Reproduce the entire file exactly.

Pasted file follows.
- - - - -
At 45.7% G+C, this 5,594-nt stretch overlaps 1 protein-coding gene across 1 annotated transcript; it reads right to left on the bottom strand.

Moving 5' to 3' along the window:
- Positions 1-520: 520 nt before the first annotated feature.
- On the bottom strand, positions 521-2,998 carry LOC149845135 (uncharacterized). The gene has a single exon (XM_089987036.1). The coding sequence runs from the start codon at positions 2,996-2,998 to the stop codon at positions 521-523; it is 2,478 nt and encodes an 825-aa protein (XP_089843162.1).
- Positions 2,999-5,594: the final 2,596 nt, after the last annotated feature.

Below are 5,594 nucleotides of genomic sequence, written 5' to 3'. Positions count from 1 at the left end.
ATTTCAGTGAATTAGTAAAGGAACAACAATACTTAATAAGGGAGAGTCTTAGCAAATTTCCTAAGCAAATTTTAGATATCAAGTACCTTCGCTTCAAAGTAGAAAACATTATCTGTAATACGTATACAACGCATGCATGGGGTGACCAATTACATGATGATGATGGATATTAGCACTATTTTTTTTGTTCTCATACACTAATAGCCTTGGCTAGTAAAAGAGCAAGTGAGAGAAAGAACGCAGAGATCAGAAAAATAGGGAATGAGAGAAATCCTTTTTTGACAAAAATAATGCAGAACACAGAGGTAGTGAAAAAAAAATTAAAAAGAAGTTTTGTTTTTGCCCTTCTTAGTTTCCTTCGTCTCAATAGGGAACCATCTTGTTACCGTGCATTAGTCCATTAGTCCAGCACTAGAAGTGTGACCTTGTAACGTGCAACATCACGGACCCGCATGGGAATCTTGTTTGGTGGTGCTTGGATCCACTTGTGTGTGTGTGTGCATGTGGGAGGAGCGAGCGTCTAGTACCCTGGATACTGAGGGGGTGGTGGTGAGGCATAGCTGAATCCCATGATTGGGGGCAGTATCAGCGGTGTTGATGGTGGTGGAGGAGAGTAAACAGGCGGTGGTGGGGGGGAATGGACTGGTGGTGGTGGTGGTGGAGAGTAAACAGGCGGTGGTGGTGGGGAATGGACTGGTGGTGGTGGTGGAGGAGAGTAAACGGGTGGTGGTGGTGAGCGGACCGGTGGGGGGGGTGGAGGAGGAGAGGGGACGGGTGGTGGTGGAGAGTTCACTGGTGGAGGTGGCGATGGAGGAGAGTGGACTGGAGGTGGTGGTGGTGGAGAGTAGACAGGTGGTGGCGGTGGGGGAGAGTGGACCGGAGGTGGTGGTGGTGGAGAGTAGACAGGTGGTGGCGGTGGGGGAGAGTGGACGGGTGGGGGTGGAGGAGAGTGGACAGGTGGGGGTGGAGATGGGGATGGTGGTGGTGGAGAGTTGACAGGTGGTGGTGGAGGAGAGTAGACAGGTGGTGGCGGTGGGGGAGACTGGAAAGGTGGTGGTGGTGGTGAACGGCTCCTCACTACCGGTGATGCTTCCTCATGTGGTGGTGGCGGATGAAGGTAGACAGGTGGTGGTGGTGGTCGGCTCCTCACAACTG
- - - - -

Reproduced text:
At 45.7% G+C, this 5,594-nt stretch overlaps 1 protein-coding gene across 1 annotated transcript; it reads right to left on the bottom strand.

Moving 5' to 3' along the window:
- Positions 1-520: 520 nt before the first annotated feature.
- On the bottom strand, positions 521-2,998 carry LOC149845135 (uncharacterized). The gene has a single exon (XM_089987036.1). The coding sequence runs from the start codon at positions 2,996-2,998 to the stop codon at positions 521-523; it is 2,478 nt and encodes an 825-aa protein (XP_089843162.1).
- Positions 2,999-5,594: the final 2,596 nt, after the last annotated feature.

Below are 5,594 nucleotides of genomic sequence, written 5' to 3'. Positions count from 1 at the left end.
ATTTCAGTGAATTAGTAAAGGAACAACAATACTTAATAAGGGAGAGTCTTAGCAAATTTCCTAAGCAAATTTTAGATATCAAGTACCTTCGCTTCAAAGTAGAAAACATTATCTGTAATACGTATACAACGCATGCATGGGGTGACCAATTACATGATGATGATGGATATTAGCACTATTTTTTTTGTTCTCATACACTAATAGCCTTGGCTAGTAAAAGAGCAAGTGAGAGAAAGAACGCAGAGATCAGAAAAATAGGGAATGAGAGAAATCCTTTTTTGACAAAAATAATGCAGAACACAGAGGTAGTGAAAAAAAAATTAAAAAGAAGTTTTGTTTTTGCCCTTCTTAGTTTCCTTCGTCTCAATAGGGAACCATCTTGTTACCGTGCATTAGTCCATTAGTCCAGCACTAGAAGTGTGACCTTGTAACGTGCAACATCACGGACCCGCATGGGAATCTTGTTTGGTGGTGCTTGGATCCACTTGTGTGTGTGTGTGCATGTGGGAGGAGCGAGCGTCTAGTACCCTGGATACTGAGGGGGTGGTGGTGAGGCATAGCTGAATCCCATGATTGGGGGCAGTATCAGCGGTGTTGATGGTGGTGGAGGAGAGTAAACAGGCGGTGGTGGGGGGGAATGGACTGGTGGTGGTGGTGGTGGAGAGTAAACAGGCGGTGGTGGTGGGGAATGGACTGGTGGTGGTGGTGGAGGAGAGTAAACGGGTGGTGGTGGTGAGCGGACCGGTGGGGGGGGTGGAGGAGGAGAGGGGACGGGTGGTGGTGGAGAGTTCACTGGTGGAGGTGGCGATGGAGGAGAGTGGACTGGAGGTGGTGGTGGTGGAGAGTAGACAGGTGGTGGCGGTGGGGGAGAGTGGACCGGAGGTGGTGGTGGTGGAGAGTAGACAGGTGGTGGCGGTGGGGGAGAGTGGACGGGTGGGGGTGGAGGAGAGTGGACAGGTGGGGGTGGAGATGGGGATGGTGGTGGTGGAGAGTTGACAGGTGGTGGTGGAGGAGAGTAGACAGGTGGTGGCGGTGGGGGAGACTGGAAAGGTGGTGGTGGTGGTGAACGGCTCCTCACTACCGGTGATGCTTCCTCATGTGGTGGTGGCGGATGAAGGTAGACAGGTGGTGGTGGTGGTCGGCTCCTCACAACTG